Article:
Yep, it’s definitely time to start buying buckwheat in bulk…

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Horizontal image of a chocolate chip cookie on a slate platter next to a glass of milk.

Buckwheat Chocolate Chip Cookies


  • Author: Katherine and Eddie D’Costa
  • Prep Time: 15 minutes
  • Cook Time: 10 minutes
  • Total Time: 25 minutes
  • Yield: 12 cookies 1x

Description

Are you craving a rich and chewy treat that’s gluten free? Hearty buckwheat flour and dark chocolate chunks are combined to create these tasty cookies.


Ingredients

Scale
  • 1 1/2 cups light buckwheat flour
  • 1/2 teaspoon of baking soda
  • 1/2 baking powder
  • 1/4 teaspoon salt
  • 1/4 cup extra virgin coconut oil, melted and allowed to cool slightly
  • 1/4 cup unsalted butter, room temperature
  • 1 cup Sucanat unrefined cane sugar 
  • 1 large egg
  • 1 teaspoons gluten-free vanilla extract
  • 1 3.2-ounce bar of dark chocolate, chopped (preferably over 70% cocoa) or 5/8 cup dark or semisweet chocolate chips

Instructions

  1. Line a large baking sheet with parchment paper or silicone mats.
  2. In a medium-sized bowl, sift together flour, baking soda, baking powder, and salt. Whisk to combine thoroughly. Set aside.
  3. In another large bowl or the bowl of a stand mixer, beat the coconut oil, butter, and sugar together with a large whisk or whisk attachment at medium speed for about 3-4 minutes until sugar is fully incorporated.
  4. Add egg and vanilla. Whisk to combine at medium speed for about 1-2 minutes. Mixture will be lumpy.
  5. Add dry ingredient mixture and mix thoroughly.
  6. Fold chopped chocolate (or chocolate chips) into dough until fully incorporated.
  7. Cover bowl with plastic wrap and freeze dough, for at least 3 hours.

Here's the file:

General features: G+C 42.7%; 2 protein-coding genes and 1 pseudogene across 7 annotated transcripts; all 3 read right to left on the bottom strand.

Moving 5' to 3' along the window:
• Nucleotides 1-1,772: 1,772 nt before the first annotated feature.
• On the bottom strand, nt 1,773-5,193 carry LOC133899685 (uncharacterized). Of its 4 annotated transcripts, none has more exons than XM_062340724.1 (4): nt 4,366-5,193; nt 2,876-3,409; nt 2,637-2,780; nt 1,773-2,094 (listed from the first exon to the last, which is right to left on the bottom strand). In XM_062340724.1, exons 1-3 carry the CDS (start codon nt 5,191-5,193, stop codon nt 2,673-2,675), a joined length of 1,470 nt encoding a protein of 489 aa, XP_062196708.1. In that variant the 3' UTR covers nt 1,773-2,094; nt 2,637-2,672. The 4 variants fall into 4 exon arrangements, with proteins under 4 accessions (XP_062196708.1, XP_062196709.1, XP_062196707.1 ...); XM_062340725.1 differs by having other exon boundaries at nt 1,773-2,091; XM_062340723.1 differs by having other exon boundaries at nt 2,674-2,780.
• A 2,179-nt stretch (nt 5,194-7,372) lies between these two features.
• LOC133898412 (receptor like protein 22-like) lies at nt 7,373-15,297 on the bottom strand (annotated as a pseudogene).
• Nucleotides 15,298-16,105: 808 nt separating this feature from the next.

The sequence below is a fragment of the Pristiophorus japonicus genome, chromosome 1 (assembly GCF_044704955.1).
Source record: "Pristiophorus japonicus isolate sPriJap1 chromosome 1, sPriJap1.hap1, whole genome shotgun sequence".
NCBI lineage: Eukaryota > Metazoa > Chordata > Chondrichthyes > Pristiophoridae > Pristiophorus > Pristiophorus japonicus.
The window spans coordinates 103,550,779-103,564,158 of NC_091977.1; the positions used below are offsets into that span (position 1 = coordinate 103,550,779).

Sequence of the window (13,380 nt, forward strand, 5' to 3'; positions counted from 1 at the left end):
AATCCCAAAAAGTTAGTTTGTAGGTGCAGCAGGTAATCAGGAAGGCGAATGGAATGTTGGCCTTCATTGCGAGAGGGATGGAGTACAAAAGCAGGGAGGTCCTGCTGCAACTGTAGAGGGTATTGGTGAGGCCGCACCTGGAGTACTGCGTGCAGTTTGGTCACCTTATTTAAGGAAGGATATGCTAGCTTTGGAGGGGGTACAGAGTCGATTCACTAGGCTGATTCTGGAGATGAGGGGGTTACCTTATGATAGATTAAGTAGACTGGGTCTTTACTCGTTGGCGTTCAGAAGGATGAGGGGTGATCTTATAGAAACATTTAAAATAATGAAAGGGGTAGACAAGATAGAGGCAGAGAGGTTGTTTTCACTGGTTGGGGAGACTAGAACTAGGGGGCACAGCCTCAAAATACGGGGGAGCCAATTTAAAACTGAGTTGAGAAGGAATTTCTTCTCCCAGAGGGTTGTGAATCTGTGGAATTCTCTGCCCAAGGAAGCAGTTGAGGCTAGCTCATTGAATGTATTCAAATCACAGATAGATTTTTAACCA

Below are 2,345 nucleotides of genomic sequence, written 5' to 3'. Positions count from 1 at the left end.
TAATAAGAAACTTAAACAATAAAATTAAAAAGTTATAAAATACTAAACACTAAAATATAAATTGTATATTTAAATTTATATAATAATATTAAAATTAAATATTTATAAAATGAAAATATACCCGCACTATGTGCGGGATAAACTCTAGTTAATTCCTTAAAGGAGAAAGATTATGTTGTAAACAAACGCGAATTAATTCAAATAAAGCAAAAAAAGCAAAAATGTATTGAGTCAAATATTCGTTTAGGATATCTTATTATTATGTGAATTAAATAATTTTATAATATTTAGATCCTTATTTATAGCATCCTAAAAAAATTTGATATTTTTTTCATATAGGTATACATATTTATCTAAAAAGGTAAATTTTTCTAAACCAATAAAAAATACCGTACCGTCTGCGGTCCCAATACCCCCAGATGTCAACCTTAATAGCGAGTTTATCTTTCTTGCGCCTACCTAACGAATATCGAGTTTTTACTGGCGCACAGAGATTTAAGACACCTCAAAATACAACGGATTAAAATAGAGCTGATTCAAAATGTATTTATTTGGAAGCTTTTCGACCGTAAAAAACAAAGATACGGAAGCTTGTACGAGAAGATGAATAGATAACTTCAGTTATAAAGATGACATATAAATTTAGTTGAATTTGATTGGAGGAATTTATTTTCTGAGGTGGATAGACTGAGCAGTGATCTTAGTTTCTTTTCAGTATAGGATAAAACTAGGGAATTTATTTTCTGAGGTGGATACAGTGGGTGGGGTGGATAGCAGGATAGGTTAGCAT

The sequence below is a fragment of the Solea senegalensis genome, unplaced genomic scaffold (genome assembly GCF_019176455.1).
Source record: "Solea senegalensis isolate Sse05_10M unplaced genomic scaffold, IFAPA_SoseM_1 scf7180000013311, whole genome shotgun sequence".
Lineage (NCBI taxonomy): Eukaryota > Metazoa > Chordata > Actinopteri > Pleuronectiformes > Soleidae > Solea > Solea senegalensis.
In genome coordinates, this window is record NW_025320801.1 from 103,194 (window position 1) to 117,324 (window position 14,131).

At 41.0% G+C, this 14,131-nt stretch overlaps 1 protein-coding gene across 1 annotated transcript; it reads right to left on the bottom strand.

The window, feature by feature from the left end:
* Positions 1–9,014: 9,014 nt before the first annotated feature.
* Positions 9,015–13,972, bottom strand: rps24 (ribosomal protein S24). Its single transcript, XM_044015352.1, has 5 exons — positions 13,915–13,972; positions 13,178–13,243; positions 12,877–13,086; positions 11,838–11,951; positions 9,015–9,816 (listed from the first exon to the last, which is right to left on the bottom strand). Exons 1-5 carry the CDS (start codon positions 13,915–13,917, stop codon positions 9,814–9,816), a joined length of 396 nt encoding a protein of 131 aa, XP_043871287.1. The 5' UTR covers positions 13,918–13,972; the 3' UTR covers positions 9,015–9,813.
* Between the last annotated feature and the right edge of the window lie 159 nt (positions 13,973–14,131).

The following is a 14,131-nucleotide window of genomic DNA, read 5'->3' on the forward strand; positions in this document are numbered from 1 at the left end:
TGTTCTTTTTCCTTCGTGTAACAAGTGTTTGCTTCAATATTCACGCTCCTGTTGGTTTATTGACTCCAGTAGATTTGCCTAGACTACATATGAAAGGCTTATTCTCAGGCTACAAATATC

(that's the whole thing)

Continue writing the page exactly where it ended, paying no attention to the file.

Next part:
8. Using a spoon or small ice cream scoop, portion 12 equally sized balls onto the prepared baking tray with at least 1 inch of space between each. Place back in the freezer for another hour. 
  9. Preheat oven to 350°F.
  10. Remove from freezer, and rearrange the dough balls as needed, to maintain space in between each.
  11. Bake for about 10 minutes, or until the edges begin to crisp. Rotate the sheet pan halfway through baking.
  12. Remove from oven and set aside for 5 minutes. Use a spatula to gently transfer the cookies from the baking sheet to a serving platter, or place on wire cooling racks to cool completely.
  • Category: Cookies
  • Method: Baking
  • Cuisine: Dessert

Keywords: buckwheat, cookies, chocolate chip

Cooking By the Numbers…

Step 1 – Prep and Measure Ingredients

Horizontal image of assorted dry and wet ingredients measured into spoons and bowls on a wooden surface.

Measure out all of your ingredients first.

Make sure your unsalted butter is at room temperature. You can soften frozen or chilled butter in the microwave, at half power for about 15 seconds.

These cookies are light and delicate. If you prefer them to be more firm, try using dark buckwheat flour instead, or skip the butter.